“What shall I do now? What shall I do?”/I shall rush out as I am, and walk the street/”With my hair down, so. What shall we do to-morrow?/“What shall we ever do?”
The words are from T.S. Eliot’s “The Wasteland,” published exactly one century ago, when they haunted a world shaken by a barbaric, convulsive war that had upended all received notions of a post-Enlightenment humanity embedded firmly in reason and aiming toward limitless progress and the common good.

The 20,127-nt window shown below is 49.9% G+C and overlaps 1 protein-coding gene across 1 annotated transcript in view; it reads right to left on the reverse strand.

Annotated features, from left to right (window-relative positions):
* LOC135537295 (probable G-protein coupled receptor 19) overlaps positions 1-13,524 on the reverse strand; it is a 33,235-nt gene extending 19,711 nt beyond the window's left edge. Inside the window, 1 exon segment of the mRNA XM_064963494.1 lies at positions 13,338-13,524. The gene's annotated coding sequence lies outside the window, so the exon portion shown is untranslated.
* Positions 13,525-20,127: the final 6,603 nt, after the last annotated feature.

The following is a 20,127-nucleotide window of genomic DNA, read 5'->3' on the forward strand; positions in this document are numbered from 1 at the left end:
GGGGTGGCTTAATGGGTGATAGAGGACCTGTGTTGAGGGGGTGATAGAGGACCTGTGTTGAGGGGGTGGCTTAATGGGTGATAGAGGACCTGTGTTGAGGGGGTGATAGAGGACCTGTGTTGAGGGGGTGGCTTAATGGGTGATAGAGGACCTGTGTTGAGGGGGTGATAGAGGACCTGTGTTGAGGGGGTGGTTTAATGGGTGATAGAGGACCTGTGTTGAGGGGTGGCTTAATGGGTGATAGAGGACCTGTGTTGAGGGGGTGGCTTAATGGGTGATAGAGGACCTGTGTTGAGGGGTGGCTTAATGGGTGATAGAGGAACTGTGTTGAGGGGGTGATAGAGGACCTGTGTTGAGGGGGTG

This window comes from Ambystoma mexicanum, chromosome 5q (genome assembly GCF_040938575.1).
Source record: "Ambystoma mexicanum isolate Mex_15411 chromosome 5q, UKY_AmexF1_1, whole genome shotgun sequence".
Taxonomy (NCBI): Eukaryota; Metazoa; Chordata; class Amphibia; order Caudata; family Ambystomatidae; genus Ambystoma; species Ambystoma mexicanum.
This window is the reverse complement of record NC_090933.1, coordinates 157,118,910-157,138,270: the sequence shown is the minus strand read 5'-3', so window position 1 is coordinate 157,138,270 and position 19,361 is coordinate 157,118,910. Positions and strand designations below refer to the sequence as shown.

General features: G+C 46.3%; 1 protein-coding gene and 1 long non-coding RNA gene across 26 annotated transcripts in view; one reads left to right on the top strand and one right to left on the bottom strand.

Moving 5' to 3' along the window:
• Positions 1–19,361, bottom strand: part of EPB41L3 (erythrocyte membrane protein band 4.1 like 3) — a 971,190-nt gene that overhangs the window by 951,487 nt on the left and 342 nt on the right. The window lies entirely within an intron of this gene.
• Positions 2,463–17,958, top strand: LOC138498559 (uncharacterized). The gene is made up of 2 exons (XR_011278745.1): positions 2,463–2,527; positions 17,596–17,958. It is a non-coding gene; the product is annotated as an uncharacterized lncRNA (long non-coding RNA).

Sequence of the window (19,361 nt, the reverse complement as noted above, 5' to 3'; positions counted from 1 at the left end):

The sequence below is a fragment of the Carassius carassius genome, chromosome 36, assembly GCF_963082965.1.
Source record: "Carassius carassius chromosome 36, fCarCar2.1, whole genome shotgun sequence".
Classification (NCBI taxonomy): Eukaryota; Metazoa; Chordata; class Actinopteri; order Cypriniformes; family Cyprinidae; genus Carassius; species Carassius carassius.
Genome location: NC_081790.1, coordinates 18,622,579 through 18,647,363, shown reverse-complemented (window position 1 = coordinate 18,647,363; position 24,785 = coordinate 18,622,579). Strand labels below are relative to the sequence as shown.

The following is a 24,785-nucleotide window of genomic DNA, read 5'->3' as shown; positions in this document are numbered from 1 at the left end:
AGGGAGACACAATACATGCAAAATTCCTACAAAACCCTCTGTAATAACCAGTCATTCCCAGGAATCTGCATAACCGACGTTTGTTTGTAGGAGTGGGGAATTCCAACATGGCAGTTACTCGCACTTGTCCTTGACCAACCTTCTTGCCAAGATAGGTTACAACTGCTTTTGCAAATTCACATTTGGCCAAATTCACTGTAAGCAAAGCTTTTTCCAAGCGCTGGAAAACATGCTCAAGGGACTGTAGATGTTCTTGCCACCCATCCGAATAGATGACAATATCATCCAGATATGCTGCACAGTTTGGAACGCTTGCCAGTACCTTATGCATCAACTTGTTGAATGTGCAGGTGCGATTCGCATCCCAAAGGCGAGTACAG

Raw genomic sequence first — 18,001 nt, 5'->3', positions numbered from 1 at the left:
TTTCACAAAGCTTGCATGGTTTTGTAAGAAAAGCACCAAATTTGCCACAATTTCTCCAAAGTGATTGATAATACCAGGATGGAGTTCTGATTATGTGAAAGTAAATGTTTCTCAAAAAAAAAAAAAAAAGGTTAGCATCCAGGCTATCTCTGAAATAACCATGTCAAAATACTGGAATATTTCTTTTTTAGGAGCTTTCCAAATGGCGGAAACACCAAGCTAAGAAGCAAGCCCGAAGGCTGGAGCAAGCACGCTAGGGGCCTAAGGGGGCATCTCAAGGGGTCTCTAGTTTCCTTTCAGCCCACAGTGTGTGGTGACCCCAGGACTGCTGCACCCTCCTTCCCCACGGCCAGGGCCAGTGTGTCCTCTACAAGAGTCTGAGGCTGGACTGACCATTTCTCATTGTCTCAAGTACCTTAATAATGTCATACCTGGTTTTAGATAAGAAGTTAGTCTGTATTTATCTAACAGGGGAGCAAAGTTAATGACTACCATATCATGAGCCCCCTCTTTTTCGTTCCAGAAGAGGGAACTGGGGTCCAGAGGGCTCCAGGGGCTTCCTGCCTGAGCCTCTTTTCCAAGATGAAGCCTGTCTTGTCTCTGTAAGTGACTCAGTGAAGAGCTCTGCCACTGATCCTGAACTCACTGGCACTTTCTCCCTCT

The fact that a second, even more destructive and demonic war engulfed the world not even two decades later simply added to the tone of desperation and floundering Eliot had noted.
Today, the same questions are being asked by an almost equally shell-shocked American population, hard off the latest mass slaughter of innocents by a malformed 18-year-old youth armed with weapons of war.
And the question haunts: “What shall we do now?”